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Last Updated: Tuesday, 9 October 2007, 09:55 GMT 10:55 UK
Reverend preaches the power of pop
By Ian Youngs
Entertainment reporter, BBC News

With an acclaimed debut album, a flat with the Arctic Monkeys singer and some of the biggest opinions in pop, Reverend and the Makers frontman Jon McClure is on a mission to convert the world.

Reverend and the Makers singer Jon McClure
Jon McClure says his debut is "one of the first 21st Century records"
Jon McClure is not called the Reverend for nothing. When he speaks, the words come out with such speed and conviction that it is difficult to not to get swept up by his evangelical zeal.

Questions of right and wrong, moral codes and social justice take up more time in his passionate sermon than talking about his band's music.

And when he does discuss his impressive debut, he does so with an unwavering confidence not seen since Liam Gallagher first reared his head.

"My heroes are Lennon and Marley and Strummer and Lenny Bruce," McClure declares.

"The rebels, the lions, the people who stood up against the prevailing trend and had something to say, and I feel our generation is devoid of any lions.

The overriding message is peace and love in what is the most turbulent time in living history
Jon McClure
"Instead, we have a bunch of fashionistas running the music industry. And I want to try and mean something to people."

He clearly puts himself in the same league as his idols. "I'm a lion," he proclaims later.

So does he see himself as a preacher come to save our souls? "It's not preaching - but there's a right and wrong way to be," he says.

"Bob Marley said: 'Rastafarianism is life.' In a similar way, I wrote a poem called See the Truth.

"My brother's got it on his arm and one of the Arctic Monkeys has got it on the back of his neck. It's more of a code of ethics, it's not preaching."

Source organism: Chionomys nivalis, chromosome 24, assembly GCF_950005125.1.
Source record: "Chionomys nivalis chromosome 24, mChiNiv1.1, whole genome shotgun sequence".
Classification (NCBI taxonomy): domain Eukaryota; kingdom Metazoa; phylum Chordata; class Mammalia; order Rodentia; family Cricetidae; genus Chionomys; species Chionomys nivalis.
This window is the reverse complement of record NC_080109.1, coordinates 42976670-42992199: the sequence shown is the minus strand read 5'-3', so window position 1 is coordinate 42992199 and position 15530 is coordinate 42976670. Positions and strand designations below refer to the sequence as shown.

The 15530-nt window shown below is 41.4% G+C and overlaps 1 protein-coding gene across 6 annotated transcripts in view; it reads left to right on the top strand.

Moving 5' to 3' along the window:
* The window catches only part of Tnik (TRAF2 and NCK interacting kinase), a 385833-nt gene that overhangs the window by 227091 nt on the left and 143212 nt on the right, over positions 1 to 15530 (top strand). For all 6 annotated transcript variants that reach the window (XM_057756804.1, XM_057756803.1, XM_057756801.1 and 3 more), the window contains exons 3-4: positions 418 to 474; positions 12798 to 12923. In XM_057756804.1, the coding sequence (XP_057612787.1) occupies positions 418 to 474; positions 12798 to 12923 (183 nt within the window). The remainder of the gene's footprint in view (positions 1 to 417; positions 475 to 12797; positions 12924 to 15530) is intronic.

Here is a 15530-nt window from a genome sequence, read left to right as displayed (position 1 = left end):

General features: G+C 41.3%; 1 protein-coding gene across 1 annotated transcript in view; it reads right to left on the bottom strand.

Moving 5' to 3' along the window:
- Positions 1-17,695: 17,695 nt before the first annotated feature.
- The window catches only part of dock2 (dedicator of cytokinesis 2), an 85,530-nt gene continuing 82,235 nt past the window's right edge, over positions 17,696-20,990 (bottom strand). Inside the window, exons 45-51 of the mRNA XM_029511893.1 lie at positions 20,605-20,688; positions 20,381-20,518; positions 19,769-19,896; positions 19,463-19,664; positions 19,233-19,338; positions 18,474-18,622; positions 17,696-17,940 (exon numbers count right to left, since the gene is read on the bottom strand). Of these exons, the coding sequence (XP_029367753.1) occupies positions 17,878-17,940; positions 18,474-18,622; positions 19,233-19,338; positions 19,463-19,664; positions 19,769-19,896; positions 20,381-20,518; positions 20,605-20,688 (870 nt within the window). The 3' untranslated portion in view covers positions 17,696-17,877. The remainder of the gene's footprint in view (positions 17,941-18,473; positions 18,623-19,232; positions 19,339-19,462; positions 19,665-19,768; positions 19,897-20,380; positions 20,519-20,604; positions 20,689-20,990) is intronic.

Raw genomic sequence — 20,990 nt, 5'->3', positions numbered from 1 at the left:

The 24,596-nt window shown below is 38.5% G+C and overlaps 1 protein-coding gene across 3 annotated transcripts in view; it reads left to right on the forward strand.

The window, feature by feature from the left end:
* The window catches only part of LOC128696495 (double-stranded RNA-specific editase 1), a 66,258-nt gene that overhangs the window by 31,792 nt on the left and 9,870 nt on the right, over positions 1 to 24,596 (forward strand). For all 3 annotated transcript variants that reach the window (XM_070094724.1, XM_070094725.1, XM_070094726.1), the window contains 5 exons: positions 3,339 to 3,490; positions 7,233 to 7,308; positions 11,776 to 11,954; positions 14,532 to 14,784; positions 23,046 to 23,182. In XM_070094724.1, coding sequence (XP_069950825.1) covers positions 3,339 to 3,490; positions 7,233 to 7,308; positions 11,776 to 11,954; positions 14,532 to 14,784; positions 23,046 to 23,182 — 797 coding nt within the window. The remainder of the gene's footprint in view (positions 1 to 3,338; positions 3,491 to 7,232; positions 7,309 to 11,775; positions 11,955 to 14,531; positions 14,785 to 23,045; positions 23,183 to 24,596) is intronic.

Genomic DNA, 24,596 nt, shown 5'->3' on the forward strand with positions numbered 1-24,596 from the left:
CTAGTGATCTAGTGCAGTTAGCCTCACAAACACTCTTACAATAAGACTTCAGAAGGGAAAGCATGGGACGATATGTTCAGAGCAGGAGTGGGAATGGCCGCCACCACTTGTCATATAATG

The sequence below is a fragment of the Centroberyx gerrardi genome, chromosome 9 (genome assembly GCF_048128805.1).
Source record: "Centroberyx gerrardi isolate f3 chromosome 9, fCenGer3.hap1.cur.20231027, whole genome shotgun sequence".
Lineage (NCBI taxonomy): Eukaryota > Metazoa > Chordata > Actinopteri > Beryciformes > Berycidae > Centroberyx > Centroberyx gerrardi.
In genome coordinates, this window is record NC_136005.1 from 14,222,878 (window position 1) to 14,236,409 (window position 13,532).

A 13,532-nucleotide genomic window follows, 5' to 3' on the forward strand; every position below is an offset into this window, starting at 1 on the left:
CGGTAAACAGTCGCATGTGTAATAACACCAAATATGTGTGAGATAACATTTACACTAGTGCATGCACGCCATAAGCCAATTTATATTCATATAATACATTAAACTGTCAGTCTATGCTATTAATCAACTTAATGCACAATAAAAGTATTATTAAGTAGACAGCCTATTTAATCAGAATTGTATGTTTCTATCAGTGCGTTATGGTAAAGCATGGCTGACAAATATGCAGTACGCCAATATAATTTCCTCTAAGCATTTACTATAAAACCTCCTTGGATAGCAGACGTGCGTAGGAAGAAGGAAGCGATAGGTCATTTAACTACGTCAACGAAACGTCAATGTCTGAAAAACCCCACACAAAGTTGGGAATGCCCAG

Arctic Monkeys
McClure used to be in a band with the Arctic Monkeys' Alex Turner
So what is his message? "Essentially it's peace and love, brother, because I wonder what happened to that," he replies.

"It kind of got washed away in the 80s and were replaced by a load of rock stars. We're the people's band.

"The overriding message is peace and love in what is the most turbulent time in living history."

McClure's bravado, and possibly a bit of paranoia, are evident when asked about his connection with fellow Sheffield stars the Arctic Monkeys.

"They used to be my band," he states, before checking himself: "Well, we used to be in a band together, it wasn't my band.

"I do write a song for them guys sometimes, which is cool, and sometimes Alex [Turner] writes songs for me, which is fun for him.

Reverend and the Makers singer Jon McClure
Ian Brown, 3D from Massive Attack, the Dixie Chicks - I feel more akin to those people than I do the Arctic Monkeys
Jon McClure
"There ends the connection, apart from the fact me and Alex live together. However, it's hugely insulting to insinuate I wrote Alex's songs because it does him a great disservice as a fella."

I only asked about how the two bands were connected.

"And any comparisons are quite lazy ones. There are probably a few lyrical comparisons and I think Alex has said previously that I've been an influence on him, which is very sweet.

"But it's just a lazy journalistic thing where they lump you together based purely on geography.

"I feel more of an affinity with Manu Chao and modern day rebels, really. Ojos de Brujo, Ian Brown, 3D from Massive Attack, the Dixie Chicks. I feel more akin to those people than I do the Arctic Monkeys."

The story, to fill in the gaps, is that McClure formed a band called Judan Suki with Turner after meeting him on a bus six years ago.

They went their separate ways, but McClure - who started out as a poet - recruited other local musicians who helped put his words to music, and thereby became known as the Makers.

If we got dropped from our record label - not that we're going to - but if we did, I wouldn't stop making music
Jon McClure
Their debut album, The State of Things, is made up of infectious indie anthems given extra power by some pounding dance beats and the swagger of McClure's vocals.

Many of his songs tell clever and compelling stories of everyday English life - making his band an electronic answer to Britpop or, dare I say it, the Arctic Monkeys.

His Sheffield cohorts may have had a more of an immediate impact, but McClure's crusade has only just begun.

"If we got dropped from our record label - not that we're going to - but if we did, I wouldn't stop making music, I'd put it on the internet," he says.

"I wouldn't split up because I can't be famous or rich any more like what most bands do. I hope to think we're the first of a new breed of bands."

Reverend and the Makers' new single, Open Your Window, is out in the UK on 19 November.


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